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The Significance of the V.P. Pick
By Ken Rudin
Special to washingtonpost.com
Friday, July 14, 2000
Itís getting close to the point when George W. Bush and Al Gore will be naming their running mates. Send your predictions to email@example.com.
Question: How important of a role will the running mates have for both the Bush and Gore presidential bids? Jason J. Marin, Washington, D.C.
Answer: Running mates have played various roles over the years, depending on their personality, reason for being selected, and so on. Some were chosen to carry geographic areas, some to balance the ticket ideologically. Richard Nixon (1952), Spiro Agnew (1968) and Bob Dole (1976) were used primarily as partisan warriors while the heads of their respective Republican tickets ran somewhat above the fray.
Some say that Al Gore has been his own attack dog for most of the year and would thus not need to name an overly aggressive choice to fill his ticket. Contrast that with George W. Bush, who has been able to be as caustic as Gore but usually with a smile and without the rancor of Gore. He might need a more partisan running mate in order to continue his "compassionate" candidacy.
Still, for many voters, the V.P. choice is the first time they take notice of the campaign. And so one would think Gore and Bush would pick someone who will not cause trouble or controversy. Especially with a race that could go down to the wire.
Question: I know that General Colin Powell has said he is not interested in the vice presidency. However, do you think he would reconsider if George W. Bush asked him to take it? I think he would make a great vice president and future president. I wish there were some person who could convince him to run. Any chance of this happening? Jon Willman
Answer: I think not. Powell has made it clear that he would not take the job if offered, though he has indicated he would be receptive to a Cabinet post. There have been rumors that Bushís father, who is close to Powell, would act as an intermediary to persuade Powell to change his mind, but Bush Senior denied that in a recent interview.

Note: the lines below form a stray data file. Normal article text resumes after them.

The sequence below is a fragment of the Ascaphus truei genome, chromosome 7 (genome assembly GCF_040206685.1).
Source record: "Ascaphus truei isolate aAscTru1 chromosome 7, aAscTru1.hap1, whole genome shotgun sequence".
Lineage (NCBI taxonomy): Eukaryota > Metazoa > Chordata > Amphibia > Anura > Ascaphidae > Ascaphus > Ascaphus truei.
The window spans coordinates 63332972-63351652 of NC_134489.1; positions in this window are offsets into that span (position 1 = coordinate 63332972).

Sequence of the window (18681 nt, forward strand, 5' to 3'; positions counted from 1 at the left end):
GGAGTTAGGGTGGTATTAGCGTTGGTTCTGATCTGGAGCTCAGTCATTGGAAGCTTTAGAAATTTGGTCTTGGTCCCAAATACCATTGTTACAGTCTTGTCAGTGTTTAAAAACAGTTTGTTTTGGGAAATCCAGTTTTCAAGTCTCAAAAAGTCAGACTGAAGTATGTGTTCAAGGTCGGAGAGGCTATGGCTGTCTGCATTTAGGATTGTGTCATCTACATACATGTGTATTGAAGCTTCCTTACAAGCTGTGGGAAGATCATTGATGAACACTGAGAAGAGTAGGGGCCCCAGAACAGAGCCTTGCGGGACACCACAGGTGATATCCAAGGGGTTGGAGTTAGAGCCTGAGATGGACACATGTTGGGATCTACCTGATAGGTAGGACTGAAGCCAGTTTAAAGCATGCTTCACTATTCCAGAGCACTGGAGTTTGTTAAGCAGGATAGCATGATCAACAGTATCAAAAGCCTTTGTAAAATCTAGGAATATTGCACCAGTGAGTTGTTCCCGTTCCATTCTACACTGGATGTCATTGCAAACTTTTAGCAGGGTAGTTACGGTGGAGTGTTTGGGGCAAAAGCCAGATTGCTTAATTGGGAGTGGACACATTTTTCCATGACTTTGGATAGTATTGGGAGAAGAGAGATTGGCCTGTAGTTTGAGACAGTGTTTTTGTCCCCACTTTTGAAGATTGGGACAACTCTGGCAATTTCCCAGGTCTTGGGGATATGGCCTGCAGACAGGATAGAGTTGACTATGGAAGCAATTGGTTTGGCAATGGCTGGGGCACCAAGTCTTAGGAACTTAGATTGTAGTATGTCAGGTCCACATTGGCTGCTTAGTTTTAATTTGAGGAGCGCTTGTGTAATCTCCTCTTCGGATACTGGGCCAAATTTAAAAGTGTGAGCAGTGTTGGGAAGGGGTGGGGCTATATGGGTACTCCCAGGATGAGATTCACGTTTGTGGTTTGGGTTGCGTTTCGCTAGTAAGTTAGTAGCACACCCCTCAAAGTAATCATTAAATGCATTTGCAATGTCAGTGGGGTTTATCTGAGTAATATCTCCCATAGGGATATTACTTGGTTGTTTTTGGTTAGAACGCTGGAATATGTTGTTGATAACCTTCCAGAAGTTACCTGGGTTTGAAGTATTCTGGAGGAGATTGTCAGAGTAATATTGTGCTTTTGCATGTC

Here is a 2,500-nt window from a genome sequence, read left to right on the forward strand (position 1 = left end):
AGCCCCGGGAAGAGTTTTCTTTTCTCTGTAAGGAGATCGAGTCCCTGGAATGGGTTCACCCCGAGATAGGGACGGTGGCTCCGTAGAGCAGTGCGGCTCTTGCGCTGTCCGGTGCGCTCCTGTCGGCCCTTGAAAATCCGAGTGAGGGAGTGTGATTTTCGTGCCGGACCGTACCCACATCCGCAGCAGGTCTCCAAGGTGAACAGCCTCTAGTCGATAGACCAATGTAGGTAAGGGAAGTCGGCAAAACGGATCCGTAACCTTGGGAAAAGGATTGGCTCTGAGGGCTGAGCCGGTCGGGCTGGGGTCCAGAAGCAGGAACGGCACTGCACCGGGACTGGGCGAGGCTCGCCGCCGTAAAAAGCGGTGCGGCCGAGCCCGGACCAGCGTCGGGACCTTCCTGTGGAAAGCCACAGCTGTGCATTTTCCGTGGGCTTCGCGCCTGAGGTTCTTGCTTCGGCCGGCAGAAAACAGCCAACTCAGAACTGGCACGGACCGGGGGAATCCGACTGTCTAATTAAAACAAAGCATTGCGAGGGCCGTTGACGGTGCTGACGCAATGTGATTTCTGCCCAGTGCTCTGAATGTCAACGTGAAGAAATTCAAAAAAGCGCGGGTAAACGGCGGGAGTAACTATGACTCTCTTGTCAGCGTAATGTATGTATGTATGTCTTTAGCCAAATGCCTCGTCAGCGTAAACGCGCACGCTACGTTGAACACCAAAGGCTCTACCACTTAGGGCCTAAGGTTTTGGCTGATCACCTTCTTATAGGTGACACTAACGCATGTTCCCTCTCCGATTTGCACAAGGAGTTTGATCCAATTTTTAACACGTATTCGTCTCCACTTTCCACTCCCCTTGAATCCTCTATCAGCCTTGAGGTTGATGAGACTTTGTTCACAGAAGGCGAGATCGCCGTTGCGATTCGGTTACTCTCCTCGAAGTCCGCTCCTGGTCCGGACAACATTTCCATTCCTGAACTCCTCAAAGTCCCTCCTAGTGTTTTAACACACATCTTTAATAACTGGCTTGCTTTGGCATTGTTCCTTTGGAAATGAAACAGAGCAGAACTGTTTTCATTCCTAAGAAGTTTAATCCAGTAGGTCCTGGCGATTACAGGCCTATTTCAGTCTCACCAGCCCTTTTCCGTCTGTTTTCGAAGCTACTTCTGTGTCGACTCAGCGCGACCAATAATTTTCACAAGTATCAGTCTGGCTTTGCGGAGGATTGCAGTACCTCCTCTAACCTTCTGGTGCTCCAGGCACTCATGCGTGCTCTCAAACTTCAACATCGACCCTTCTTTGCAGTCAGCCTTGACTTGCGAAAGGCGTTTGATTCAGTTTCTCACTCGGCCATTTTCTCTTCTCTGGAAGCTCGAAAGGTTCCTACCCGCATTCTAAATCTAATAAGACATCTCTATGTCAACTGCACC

Question: Maine seems to incubate candidates for national office. Just in this season, the vice-presidential great mentioner is talking up both of Maine's senators, its governor, and former senators George Mitchell and William Cohen (currently the Secretary of Defense). What is the origin of the expression "As goes Maine, so goes the nation"? Was Maine at one time the best predictor of the popular vote in presidential elections? Greg Szafran, Chicago, Ill.
Answer: Iím not sure the names being mentioned as potential vice-presidential running mates are for real. Cohen is a registered Republican who serves in a Democratic Cabinet and who says he will vote for Bush. Mitchell, the former Democratic Senate majority leader, has been out of office for six years. Bush is not going to name a pro-abortion rights running mate, so that eliminates Sens. Olympia Snowe (who is up for reelection this year) and Susan Collins. Gov. Angus King is an independent, and thus is an unlikely match for either of the two major parties. And on the face of it, picking a Maine pol to fill the ticket does not get you much: four electoral votes.
But when Hubert Humphrey selected Maine Sen. Ed Muskie in 1968, he chose a widely respected legislator who ran a very dignified campaign, and it was considered a good move Ė- probably the only positive thing to come out of the Democrats' raucous convention in Chicago. As the first Polish Catholic to appear on the ticket, Muskieís selection might have been an attempt to hold onto white ethnics who were threatening to bolt the Democrats over the race issue. But the ticket ultimately failed.
As for the "As Maine goes ..." expression, there have been numerous tales as to its origin. As for the state being an accurate predictor of presidential elections, that isnít the case, though for the longest time Republicans wished it were so. In the 34 elections between 1856 and 1988, Maine voted Republican all but three times (1912, 1964 and 1968). Of course, after GOP presidential nominee Alf Landon carried just Maine and Vermont in his hopeless 1936 run against President Franklin Roosevelt, the Democrats came back with the taunt, "As Maine goes, so goes Vermont."
Politically, the slogan stems from the fact that until 1960, Maine always voted in September, not November, giving the state a two-month head start on the rest of the country. The reason for the early vote had something to do with Maineís short harvest season. Thus, "as Maine goes" simply referred to the fact that Maine voted in September while the rest of the country cast ballots in November.
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